As a Ranger for The Dyrt, I’m one of the lucky ones that gets to review new outdoor products from time to time. As a nature and wildlife photographer, I’m outside shooting pictures in every type of weather, both on land and sea. I needed something to protect my camera from the elements, but also need it to be lightweight and easy to put on/remove. I ordered the camera base layer and an additional lens base layer and have been using these products for the past few weeks while working at a campground and serving as a Naturalist Educator on a charter boat on the coast of Maine. This weekend, we did some sea kayak camping and hiking on the islands in the Gulf of Maine.
What I like about these products:
- Very lightweight and well made.
- Simple design, relatively easy to use in the field.
- Provides some padding so my camera and lenses won’t break when jostled around in my backpack.
- Water resistant with integrated rain cover.
- Keeps lenses warmer so that they don’t get too cold and fog up.
What could be improved:
- When I have my telephoto lens on my camera body, it barely fits into the camera base layer. I wish the pocket were just a bit deeper to accommodate this longer lens a bit better.
- The padding could be a bit thicker on the camera base layer and still be lightweight, giving my camera even more protection.
- The rain cover for the camera base layer should be fully integrated, rather than it being a separate feature. As is, it’s a bit fiddly and doesn’t always stay put when rolled down with the rest of the cover. I prefer how the lens base layer has the rain cover full integrated inside; I plan to stitch the rain cover into the camera base layer.
- I’ve added a carabiner to my camera base layer so that I can hang it from my camera strap while shooting. This way, I won’t put it down and forget about it, or have the wind carry it away when I have my back turned.
- Matador should consider making a fully waterproof product with padding, rather than just water resistant.
Video Link: https://www.youtube.com/watch?v=ggjtW4p4-zY
The Maine Island Trail offers 200 islands in which to sea kayak camp and Nathan Island is one of the many gorgeous options in the Deer Isle Archipelago. The free camping spots and beaches are maintained by the Maine Coast Heritage Trust. This island is perfect for 1-2 small tents and is just a stone’s throw away from the famous and beautiful Isle au Haut (part of Acadia National Park). We stayed 2 nights on Nathan and paddled to Duck Harbor for some day hiking on Isle au Haut.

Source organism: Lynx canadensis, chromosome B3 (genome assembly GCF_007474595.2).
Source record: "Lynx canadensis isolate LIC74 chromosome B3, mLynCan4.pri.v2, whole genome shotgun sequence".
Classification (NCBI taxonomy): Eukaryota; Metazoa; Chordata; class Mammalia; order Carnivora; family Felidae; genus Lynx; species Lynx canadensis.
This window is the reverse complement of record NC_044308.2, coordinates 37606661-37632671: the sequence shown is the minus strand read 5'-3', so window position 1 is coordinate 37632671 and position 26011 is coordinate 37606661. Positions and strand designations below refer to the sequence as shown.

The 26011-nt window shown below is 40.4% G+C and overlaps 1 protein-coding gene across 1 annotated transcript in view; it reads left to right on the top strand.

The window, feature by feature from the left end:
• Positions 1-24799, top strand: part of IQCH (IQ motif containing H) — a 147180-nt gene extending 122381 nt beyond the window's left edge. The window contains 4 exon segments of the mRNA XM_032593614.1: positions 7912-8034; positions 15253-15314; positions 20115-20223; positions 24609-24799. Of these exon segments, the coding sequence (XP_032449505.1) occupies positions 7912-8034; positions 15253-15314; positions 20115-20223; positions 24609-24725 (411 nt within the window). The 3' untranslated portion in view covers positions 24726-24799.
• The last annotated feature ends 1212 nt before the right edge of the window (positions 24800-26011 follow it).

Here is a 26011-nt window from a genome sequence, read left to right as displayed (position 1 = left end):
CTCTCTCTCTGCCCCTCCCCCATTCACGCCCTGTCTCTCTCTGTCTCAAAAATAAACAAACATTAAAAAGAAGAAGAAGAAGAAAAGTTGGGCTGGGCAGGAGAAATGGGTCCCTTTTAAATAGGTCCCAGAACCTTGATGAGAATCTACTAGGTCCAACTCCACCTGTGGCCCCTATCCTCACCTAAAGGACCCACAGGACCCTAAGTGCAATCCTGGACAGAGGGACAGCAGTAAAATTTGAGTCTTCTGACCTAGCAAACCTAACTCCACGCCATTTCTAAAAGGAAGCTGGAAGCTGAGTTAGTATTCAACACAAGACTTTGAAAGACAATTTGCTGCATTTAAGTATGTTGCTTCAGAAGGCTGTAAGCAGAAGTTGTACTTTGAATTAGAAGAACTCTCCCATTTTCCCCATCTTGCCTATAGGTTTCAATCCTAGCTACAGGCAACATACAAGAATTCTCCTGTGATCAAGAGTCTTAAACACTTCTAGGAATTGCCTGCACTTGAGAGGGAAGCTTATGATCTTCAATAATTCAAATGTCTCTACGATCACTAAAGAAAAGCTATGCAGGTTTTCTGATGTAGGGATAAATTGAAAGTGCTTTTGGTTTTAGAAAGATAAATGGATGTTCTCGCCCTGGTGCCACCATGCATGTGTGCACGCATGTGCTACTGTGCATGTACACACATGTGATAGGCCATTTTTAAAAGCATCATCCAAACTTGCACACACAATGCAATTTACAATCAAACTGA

The camping spot is simple and similar to most backcountry sites: a flat space to pitch your small tent, no toilet, no drinking water, no picnic table, and no reservations possible. But, what this island lacks in “amenities” is made up for in beauty all around! With a deep, rocky shore, it’s the perfect place to make dinner, watch the sunrise or set, and star gaze with no city lights or trees to obstruct your view.
The nearby village of Stonington has everything you may need for your island camping adventure. You can even rent kayaks and most of your gear from Old Quarry Ocean Adventures.
Things to consider when sea kayak camping in this area: 1) the fog can roll in at any minute so come prepared with a chart, compass, bearings between islands/markers and a marine radio, 2) you are required to use Wag Bags instead of digging hole to dispose of human waste, 3) since all of the islands are first-come, first-served, have a back-up plan for camping on another island, 4) there are no docks, so the islands are not accessible to large boats, 5) you may get awakened by the sound of lobster boats motors, as they start their day pretty darn early; bring ear plugs if you are light sleeper, 6) the tide in this area is significant (9-12 vertical feet), so landing at high tide is tricky/impossible on Nathan (and many other islands) and 7) leave a float plan before you go out (Old Quarry Ocean Adventures is the perfect spot to do this, as well as launch and park for a small fee).